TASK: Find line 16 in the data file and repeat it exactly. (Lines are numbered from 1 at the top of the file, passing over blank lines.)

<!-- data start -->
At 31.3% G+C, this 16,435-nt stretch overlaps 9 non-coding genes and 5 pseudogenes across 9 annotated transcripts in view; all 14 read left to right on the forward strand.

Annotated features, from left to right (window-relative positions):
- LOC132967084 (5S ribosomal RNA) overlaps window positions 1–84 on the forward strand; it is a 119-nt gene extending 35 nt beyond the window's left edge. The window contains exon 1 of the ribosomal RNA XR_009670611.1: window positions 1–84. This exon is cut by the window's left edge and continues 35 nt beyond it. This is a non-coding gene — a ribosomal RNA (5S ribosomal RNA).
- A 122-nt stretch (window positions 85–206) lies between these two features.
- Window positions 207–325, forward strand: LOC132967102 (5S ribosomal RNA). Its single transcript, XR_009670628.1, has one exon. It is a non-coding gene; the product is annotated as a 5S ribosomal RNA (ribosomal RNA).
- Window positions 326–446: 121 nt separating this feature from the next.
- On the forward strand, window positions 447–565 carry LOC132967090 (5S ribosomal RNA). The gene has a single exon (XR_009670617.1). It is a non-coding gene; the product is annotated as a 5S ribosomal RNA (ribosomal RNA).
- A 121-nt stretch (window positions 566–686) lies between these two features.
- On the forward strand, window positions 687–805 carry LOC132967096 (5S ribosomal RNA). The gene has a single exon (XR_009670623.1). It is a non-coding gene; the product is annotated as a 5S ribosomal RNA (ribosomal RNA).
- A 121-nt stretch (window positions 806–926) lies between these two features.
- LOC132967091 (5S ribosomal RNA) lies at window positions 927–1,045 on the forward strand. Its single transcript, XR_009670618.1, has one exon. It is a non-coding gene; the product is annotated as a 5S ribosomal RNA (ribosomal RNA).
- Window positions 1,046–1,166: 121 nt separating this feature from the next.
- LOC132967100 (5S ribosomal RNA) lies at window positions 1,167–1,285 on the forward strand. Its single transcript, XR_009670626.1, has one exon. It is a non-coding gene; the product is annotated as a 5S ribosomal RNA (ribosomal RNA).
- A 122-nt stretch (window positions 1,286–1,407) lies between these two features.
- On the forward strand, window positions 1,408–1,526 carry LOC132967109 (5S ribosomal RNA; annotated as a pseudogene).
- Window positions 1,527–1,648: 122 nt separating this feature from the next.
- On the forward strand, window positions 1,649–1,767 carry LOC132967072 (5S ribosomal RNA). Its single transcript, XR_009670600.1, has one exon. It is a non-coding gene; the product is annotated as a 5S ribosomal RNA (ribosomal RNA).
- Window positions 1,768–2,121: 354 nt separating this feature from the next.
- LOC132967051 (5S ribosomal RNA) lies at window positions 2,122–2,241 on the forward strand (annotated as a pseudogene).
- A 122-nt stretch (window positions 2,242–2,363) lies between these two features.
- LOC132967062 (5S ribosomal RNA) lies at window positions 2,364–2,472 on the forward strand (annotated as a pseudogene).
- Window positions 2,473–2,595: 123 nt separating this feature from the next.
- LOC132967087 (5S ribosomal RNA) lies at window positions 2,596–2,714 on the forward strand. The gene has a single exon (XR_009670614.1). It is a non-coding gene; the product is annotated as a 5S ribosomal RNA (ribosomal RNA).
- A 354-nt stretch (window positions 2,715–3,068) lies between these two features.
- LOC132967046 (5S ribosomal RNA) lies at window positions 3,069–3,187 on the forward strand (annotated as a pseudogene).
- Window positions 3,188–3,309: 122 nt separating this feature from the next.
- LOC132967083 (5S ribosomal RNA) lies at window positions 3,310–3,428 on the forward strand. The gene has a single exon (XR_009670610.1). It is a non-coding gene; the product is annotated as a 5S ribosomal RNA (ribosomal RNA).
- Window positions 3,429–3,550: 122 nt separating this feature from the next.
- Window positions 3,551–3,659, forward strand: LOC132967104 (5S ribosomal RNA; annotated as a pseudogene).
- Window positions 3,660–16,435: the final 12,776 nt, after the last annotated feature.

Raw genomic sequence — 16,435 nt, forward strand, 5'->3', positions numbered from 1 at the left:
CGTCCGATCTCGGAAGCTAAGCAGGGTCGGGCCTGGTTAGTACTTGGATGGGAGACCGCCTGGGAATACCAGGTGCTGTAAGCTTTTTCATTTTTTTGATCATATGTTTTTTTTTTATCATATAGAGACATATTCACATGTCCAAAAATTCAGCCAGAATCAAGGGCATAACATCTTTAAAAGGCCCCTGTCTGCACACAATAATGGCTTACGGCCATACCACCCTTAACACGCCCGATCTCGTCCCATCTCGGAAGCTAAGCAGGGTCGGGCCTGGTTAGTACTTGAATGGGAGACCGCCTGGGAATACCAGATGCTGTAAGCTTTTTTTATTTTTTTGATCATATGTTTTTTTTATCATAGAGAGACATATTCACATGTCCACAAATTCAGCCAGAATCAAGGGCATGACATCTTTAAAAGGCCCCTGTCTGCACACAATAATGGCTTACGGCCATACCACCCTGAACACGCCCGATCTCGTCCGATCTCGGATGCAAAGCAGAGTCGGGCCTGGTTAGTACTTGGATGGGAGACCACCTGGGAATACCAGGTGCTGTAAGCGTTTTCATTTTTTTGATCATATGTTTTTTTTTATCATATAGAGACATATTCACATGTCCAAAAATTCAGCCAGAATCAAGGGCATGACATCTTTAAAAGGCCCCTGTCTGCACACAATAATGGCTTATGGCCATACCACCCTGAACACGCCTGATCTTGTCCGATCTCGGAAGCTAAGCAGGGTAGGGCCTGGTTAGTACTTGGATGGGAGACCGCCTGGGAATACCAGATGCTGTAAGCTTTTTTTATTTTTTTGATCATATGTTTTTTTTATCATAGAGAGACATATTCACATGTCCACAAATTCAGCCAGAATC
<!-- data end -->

- Window positions 1,527–1,648: 122 nt separating this feature from the next.